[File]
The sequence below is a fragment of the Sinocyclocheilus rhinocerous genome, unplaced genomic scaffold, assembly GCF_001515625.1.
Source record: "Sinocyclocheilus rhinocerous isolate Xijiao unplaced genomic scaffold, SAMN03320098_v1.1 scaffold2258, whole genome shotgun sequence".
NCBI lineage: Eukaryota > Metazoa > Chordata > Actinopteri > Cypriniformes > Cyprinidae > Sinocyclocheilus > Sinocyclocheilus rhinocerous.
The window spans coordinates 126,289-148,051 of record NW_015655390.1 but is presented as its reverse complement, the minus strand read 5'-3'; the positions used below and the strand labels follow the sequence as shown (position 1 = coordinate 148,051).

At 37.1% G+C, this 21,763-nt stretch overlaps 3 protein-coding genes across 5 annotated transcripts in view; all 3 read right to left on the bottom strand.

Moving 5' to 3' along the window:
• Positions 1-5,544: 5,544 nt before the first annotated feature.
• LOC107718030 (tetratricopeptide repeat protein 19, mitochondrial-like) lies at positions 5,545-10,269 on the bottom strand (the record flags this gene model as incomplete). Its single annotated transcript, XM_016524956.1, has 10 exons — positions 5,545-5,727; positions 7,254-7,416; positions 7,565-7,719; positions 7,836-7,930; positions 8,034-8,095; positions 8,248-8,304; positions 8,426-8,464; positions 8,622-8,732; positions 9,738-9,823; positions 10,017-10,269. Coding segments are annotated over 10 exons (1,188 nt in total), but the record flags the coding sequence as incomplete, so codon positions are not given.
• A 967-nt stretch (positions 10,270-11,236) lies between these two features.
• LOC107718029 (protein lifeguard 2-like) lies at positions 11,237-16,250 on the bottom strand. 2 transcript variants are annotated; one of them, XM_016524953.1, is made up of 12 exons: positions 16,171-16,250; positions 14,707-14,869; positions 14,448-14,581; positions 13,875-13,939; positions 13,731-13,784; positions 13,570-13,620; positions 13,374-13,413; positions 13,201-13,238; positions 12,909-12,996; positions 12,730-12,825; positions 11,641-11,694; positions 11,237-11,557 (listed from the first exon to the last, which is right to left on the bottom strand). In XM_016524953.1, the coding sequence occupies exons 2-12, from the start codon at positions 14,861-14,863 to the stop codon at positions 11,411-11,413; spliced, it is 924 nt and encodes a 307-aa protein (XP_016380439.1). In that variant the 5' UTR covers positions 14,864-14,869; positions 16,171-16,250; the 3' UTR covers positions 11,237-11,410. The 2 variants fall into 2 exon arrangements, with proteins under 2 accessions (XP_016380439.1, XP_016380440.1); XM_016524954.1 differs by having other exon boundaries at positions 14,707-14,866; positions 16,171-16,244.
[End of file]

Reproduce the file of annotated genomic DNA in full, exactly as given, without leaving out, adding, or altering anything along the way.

The sequence below is a fragment of the Sinocyclocheilus rhinocerous genome, unplaced genomic scaffold, assembly GCF_001515625.1.
Source record: "Sinocyclocheilus rhinocerous isolate Xijiao unplaced genomic scaffold, SAMN03320098_v1.1 scaffold2258, whole genome shotgun sequence".
NCBI lineage: Eukaryota > Metazoa > Chordata > Actinopteri > Cypriniformes > Cyprinidae > Sinocyclocheilus > Sinocyclocheilus rhinocerous.
The window spans coordinates 126,289-148,051 of record NW_015655390.1 but is presented as its reverse complement, the minus strand read 5'-3'; the positions used below and the strand labels follow the sequence as shown (position 1 = coordinate 148,051).

At 37.1% G+C, this 21,763-nt stretch overlaps 3 protein-coding genes across 5 annotated transcripts in view; all 3 read right to left on the bottom strand.

Moving 5' to 3' along the window:
• Positions 1-5,544: 5,544 nt before the first annotated feature.
• LOC107718030 (tetratricopeptide repeat protein 19, mitochondrial-like) lies at positions 5,545-10,269 on the bottom strand (the record flags this gene model as incomplete). Its single annotated transcript, XM_016524956.1, has 10 exons — positions 5,545-5,727; positions 7,254-7,416; positions 7,565-7,719; positions 7,836-7,930; positions 8,034-8,095; positions 8,248-8,304; positions 8,426-8,464; positions 8,622-8,732; positions 9,738-9,823; positions 10,017-10,269. Coding segments are annotated over 10 exons (1,188 nt in total), but the record flags the coding sequence as incomplete, so codon positions are not given.
• A 967-nt stretch (positions 10,270-11,236) lies between these two features.
• LOC107718029 (protein lifeguard 2-like) lies at positions 11,237-16,250 on the bottom strand. 2 transcript variants are annotated; one of them, XM_016524953.1, is made up of 12 exons: positions 16,171-16,250; positions 14,707-14,869; positions 14,448-14,581; positions 13,875-13,939; positions 13,731-13,784; positions 13,570-13,620; positions 13,374-13,413; positions 13,201-13,238; positions 12,909-12,996; positions 12,730-12,825; positions 11,641-11,694; positions 11,237-11,557 (listed from the first exon to the last, which is right to left on the bottom strand). In XM_016524953.1, the coding sequence occupies exons 2-12, from the start codon at positions 14,861-14,863 to the stop codon at positions 11,411-11,413; spliced, it is 924 nt and encodes a 307-aa protein (XP_016380439.1). In that variant the 5' UTR covers positions 14,864-14,869; positions 16,171-16,250; the 3' UTR covers positions 11,237-11,410. The 2 variants fall into 2 exon arrangements, with proteins under 2 accessions (XP_016380439.1, XP_016380440.1); XM_016524954.1 differs by having other exon boundaries at positions 14,707-14,866; positions 16,171-16,244.